We’re hitting the end of January. So, let me ask you, how is that New Year’s resolution coming along? Each year, many consumers vow to change their behavior come January 1, resolving to cut down on social media, eat more healthily, sort out their finances, or — for those in lockdown — go for a daily walk or run around the neighborhood. Odds are, they won’t succeed. According to academic studies, it takes on average 66 days to form a new habit. Unfortunately, many will give up on their good intentions after just a few days.
As digital banking executives know all too well, shifting consumer behaviors is no small feat. Whether that’s growing digital adoption or changing financial habits, driving behavioral change requires a good understanding of customers’ needs, customer-centric design and development processes, and tailored marketing and educational tools.
In 2020, though, the COVID-19 pandemic has inarguably fast-tracked the digital shift. From entertainment to shopping, consumers all over the world have tried many digital services and products for the first time. Many consumers have also accessed their financial accounts online via their smartphone, opened a new financial product online, or made digital payments for the first time. As the majority of consumers migrate to digital-first experiences, the “early adopter” or “tech-savvy” profile will apply to the mainstream market. And rather than installing net-new behaviors, the crisis will primarily accelerate preexisting trends.
The pandemic has also driven disruption and turbocharged digital transformation in banking. Banks have never had so much competition. As the COVID-19 crisis further exposed the inefficiencies of current financial services processes, disruptors have been gaining ground, capitalizing on their digital DNA to innovate around retail and business customer needs. Faster, better, and cheaper services, together with new business models, are rapidly altering banks’ competitive landscape. Fintech firms like Solarisbank, Railsbank, and Stripe are offering the modular technology components to help other brands embed financial services into their proposition. Meanwhile, tech titans are also making large strides forward into financial services.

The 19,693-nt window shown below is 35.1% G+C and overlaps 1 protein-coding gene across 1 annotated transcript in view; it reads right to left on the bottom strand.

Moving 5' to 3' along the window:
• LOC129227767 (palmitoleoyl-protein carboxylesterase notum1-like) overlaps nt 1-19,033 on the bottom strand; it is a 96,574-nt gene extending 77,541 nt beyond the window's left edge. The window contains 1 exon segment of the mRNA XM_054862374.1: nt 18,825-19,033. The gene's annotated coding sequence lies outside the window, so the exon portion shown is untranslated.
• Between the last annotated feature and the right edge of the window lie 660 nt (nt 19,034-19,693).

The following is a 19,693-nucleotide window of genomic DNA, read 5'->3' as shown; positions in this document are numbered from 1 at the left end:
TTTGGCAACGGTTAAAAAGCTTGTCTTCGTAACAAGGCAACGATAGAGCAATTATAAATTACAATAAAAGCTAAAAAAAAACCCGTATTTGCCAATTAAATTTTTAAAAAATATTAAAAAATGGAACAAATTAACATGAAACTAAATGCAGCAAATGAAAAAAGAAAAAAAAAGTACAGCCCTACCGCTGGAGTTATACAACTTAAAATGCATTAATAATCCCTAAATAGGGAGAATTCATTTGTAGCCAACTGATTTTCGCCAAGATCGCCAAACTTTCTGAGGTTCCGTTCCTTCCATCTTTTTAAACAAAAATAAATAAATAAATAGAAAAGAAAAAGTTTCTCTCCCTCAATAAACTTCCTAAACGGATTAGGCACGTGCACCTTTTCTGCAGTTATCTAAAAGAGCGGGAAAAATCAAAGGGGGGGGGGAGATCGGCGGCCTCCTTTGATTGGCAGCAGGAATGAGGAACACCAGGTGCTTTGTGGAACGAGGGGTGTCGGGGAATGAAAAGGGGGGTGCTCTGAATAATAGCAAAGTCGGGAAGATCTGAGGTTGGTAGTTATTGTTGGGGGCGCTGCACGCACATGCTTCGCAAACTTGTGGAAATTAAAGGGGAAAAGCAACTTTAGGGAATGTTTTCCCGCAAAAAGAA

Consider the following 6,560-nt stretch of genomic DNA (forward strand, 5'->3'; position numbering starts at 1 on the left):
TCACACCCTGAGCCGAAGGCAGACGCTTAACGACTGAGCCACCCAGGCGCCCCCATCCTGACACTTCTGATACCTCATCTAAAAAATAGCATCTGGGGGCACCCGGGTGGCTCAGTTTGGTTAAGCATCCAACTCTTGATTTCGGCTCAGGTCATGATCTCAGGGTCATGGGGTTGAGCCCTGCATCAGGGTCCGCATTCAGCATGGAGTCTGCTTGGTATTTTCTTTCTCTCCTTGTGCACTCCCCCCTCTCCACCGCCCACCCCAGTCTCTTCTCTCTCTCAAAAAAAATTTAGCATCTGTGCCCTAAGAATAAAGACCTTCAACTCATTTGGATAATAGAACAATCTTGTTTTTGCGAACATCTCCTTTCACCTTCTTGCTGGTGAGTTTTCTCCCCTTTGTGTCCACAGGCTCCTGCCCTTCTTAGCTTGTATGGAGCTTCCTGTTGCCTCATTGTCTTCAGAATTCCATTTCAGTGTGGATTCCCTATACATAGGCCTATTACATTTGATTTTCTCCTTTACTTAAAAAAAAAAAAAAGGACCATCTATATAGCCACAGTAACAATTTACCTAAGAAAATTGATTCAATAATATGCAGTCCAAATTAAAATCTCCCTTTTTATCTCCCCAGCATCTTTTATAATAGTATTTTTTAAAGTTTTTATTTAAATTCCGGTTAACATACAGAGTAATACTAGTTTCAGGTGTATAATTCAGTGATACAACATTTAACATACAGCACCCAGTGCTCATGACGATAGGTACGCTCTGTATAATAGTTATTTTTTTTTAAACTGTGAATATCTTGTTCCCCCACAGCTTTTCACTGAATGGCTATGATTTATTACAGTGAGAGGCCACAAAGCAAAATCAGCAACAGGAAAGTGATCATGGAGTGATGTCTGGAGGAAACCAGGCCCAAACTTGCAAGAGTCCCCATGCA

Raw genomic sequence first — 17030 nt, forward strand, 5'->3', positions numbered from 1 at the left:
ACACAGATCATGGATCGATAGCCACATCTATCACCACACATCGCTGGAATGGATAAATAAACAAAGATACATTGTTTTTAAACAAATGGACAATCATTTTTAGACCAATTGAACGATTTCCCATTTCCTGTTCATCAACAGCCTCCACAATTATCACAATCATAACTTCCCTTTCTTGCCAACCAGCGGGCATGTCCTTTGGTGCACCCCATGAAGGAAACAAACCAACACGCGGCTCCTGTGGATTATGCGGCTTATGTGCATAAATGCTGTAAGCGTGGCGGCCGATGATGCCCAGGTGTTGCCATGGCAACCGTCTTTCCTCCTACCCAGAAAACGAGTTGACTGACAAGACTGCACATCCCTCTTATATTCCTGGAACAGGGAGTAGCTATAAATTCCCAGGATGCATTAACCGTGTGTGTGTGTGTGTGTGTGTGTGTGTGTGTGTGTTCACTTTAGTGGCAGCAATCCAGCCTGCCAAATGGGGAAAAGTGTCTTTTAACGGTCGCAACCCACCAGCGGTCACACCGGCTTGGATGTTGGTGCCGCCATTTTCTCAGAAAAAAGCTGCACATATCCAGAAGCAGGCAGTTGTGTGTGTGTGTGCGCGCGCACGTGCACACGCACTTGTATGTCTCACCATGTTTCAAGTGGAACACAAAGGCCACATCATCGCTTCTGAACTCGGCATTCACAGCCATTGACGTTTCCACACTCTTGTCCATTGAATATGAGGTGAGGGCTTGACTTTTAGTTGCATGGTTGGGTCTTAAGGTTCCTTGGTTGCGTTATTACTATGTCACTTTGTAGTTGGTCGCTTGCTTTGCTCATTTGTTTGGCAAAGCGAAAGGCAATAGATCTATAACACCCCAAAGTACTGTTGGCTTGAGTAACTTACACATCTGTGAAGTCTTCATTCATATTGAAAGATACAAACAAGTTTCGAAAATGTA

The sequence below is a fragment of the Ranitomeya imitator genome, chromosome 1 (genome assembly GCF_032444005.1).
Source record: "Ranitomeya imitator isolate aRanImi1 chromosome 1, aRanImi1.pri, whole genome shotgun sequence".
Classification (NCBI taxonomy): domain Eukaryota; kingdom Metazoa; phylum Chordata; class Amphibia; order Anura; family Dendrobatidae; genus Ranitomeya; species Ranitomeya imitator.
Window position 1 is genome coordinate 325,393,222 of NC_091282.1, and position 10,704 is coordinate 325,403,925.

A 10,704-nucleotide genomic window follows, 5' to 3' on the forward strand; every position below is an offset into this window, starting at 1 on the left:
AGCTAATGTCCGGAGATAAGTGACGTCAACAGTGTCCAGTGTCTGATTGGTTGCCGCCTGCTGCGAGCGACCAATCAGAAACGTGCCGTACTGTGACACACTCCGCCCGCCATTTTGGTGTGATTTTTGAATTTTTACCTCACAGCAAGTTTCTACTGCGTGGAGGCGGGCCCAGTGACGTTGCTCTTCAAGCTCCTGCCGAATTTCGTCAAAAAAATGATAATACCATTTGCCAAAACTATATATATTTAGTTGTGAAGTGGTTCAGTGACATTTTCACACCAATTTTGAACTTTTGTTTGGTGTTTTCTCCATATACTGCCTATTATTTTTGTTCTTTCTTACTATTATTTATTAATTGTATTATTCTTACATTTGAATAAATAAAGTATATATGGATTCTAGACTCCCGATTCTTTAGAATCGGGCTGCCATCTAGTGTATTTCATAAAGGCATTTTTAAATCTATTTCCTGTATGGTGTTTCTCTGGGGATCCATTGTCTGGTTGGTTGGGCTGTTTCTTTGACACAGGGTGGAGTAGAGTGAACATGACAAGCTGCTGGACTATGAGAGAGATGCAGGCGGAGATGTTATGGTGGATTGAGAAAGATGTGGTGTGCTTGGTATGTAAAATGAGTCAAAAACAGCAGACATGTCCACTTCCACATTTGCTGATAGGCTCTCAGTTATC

As we researched our new report on The State Of Digital Banking, 2021, we found that a handful of leading banks are pushing ahead with their digital transformation, while many are still struggling to create and execute a coherent transformation strategy:
- Banks’ business priorities have changed as a result of the COVID-19 pandemic. Only 35% of global purchase influencers at banks see accelerating their digital business as a high or critical priority over the next 12 months. Digital transformation is trumped by competing short-term goals and imperatives such as reducing costs, improving ability to innovate, growing revenue, and improving products and services.
- Data issues and security concerns impede banks’ efforts. Among services decision-makers, 25% say that data issues are among the biggest obstacles to digital transformation; 24% cite security.
- Technology strategies and legacy technologies are another big challenge. Many banks’ digital initiatives are held back by their technology strategy and legacy technologies. Ancient core solutions need complex enhancements, lack of skilled and knowledgeable staff causes uncertainty, and fear of failure prevents transformation initiatives even from starting. Reluctant to fully transform their application landscapes, banks easily get stuck in the planning stages or focus their transformation efforts on a single functional or organizational area.
- Operational efficiency and customer experience (CX) are important drivers of digital transformation. As COVID-19 reshapes customer expectations and competition heats up, banks are focusing on improving operational efficiency and CX to better serve customers across all touchpoints.
- Many banks now acknowledge that digital transformation is never-ending. Forty-four percent of global services decision-makers at banks say they’re expanding their transformation.
Many banks have accelerated their digital efforts amid the pandemic. Sustaining that momentum is essential as they enter the recovery phase.